NEW YORK (AP) Tyler Duffey never thought for a moment that he was pitching for his spot in the Minnesota rotation. The idea that he was pitching a perfect game at Yankee Stadium, yep, that was in his head.
The struggling Duffey set down his first 17 batters and wound up throwing two-hit ball for eight innings while the Twins backed him with six home runs to beat New York 7-1 Sunday.
''I knew what was going on the whole time,'' Duffey said.
Brian Dozier, Trevor Plouffe and Max Kepler hit consecutive homers in the sixth inning to help end a three-game skid. Danny Santana, Eduardo Nunez and Juan Centeno also connected in the Twins' first six-homer game since 2007.
Duffey (3-6) pitched perfect ball until Aaron Hicks lined a clean double into the right-field corner with two outs in the sixth. Hicks picked on a changeup, a pitch he'd missed earlier in the game.
Walking back to the dugout after the inning ended, Duffey passed Hicks, tapped his former Twins teammate with his glove and had a quick word with him.
''I said, `Why couldn't you just swing through that one like the first one?''' Duffey said.
Facing all the Yankees batters for the first time, Duffey struck out eight, walked none and stopped a team that had won three in a row. The 25-year-old righty began the day with a 6.18 ERA, was 0-3 in his last five starts and had been hit hard in seven straight outings.
''You could say he earned another opportunity,'' Twins manager Paul Molitor said.
Mark Teixeira hit a leadoff homer in the Yankees eighth. Duffey fanned the next three batters to wrap up his longest outing in the big leagues.
Last season, in his second game in the majors, Duffey took a no-hit bid into the sixth before Cleveland's Francisco Lindor doubled with one out.
No one has ever thrown a perfect game against the Yankees. The last pitcher to toss a complete-game no-hitter against them was Hoyt Wilhelm for Baltimore in 1958.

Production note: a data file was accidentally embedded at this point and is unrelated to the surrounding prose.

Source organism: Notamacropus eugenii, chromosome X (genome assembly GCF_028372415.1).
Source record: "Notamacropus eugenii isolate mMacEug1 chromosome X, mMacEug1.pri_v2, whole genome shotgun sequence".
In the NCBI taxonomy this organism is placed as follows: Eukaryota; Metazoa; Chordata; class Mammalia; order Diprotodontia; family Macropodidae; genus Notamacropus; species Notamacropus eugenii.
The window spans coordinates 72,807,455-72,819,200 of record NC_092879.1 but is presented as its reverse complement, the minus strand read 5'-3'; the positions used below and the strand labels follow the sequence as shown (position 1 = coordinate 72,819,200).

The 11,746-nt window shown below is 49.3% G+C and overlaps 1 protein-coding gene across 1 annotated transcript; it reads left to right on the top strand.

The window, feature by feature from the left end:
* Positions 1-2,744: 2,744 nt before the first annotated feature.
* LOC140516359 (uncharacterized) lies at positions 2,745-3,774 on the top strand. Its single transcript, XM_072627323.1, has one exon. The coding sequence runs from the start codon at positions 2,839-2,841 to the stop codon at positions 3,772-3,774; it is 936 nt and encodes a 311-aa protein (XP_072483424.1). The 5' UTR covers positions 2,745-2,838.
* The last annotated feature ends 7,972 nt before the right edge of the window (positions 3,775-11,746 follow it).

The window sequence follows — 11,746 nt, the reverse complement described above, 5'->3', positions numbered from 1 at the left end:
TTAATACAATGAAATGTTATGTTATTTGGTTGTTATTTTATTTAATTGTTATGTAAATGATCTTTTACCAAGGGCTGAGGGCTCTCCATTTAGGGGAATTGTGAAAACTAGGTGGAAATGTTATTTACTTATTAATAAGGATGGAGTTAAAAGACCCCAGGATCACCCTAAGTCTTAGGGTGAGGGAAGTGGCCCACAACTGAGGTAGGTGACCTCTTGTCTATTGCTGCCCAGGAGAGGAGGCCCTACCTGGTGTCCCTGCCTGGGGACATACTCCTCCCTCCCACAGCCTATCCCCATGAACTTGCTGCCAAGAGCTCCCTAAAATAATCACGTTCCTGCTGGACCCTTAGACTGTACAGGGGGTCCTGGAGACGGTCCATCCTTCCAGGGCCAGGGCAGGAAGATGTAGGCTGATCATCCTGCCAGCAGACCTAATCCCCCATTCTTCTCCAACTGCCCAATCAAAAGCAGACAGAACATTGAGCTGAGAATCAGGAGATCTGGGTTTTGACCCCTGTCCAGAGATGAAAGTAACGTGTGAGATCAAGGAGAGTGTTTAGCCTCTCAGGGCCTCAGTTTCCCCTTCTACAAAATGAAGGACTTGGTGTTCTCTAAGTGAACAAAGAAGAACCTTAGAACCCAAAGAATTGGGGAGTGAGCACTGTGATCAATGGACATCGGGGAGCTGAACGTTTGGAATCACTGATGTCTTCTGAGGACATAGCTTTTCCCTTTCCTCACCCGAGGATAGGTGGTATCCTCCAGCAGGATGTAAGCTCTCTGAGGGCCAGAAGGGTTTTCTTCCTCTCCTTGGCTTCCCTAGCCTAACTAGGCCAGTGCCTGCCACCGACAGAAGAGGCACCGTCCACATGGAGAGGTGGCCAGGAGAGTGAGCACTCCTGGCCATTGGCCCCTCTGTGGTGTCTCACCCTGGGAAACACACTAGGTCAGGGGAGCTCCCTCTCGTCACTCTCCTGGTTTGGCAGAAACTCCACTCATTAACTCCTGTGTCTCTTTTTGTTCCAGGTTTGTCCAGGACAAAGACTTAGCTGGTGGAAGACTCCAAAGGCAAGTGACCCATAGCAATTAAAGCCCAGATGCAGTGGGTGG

Duffey has experience with perfection, sort of. In his first pro start, for Class A Cedar Rapids in 2013, he threw seven perfect innings before being pulled because of a pitch count.
''It was in the back of my mind,'' he said.
The Twins have won just two of their last 12 against New York. Brandon Kintzler completed the combined two-hitter.
''You win a series here, but it's frustrating because we had a situation where we won three in a row there, we weren't able to win the fourth. You win two in a row, you're not able to win the third,'' Yankees manager Joe Girardi said.
Nathan Eovaldi (6-5) lost to the Twins for the second time in eight days. The hard-thrower is winless in five starts, tagged for 10 homers and 25 runs in 26 innings during that span.
Santana put the Twins ahead with a solo homer in the third, then they teed off in the sixth after a two-out walk to Joe Mauer.
Dozier, Plouffe and Kepler gave Minnesota its first set of back-to-back-to-back homers since 2014, when Chris Parmelee, Oswaldo Arcia and Eric Fryer did it.
Eduardo Escobar was up next and a booing crowd hollered even more loudly when he hit a hard smash that sailed far foul. He grounded out to end the homer streak.
Eovaldi gave up a career-high four home runs.
Twins: Plouffe returned to the lineup after missing two games because of a strained groin. He shifted over from 3B and made his second start of the season at 1B.
The Yankees recalled righty Luis Cessa from Triple-A and sent down RHP Nick Goody. Girardi said the move will let him use LHP Richard Bleier as a lefty specialist. Bleier relieved in the seventh and struck out the lefty-swinging Kepler. Cessa pitched 1 2/3 innings and gave up Nunez's homer.
Former Yankees star Derek Jeter celebrated his 42nd birthday.
Twins: After a day off, RHP Kyle Gibson (0-5, 6.05 ERA) and Minnesota visit the White Sox and LHP Jose Quintana (5-7, 3.04). Gibson will make his eighth start of the season.
Yankees: RHP Ivan Nova (5-5, 5.18 ERA) starts at home Monday night against AL West-leading Texas and RHP Chi Chi Gonzalez, who pitches in the majors for the first time this year. Nova gave up a season-high six runs vs. Colorado in his last start.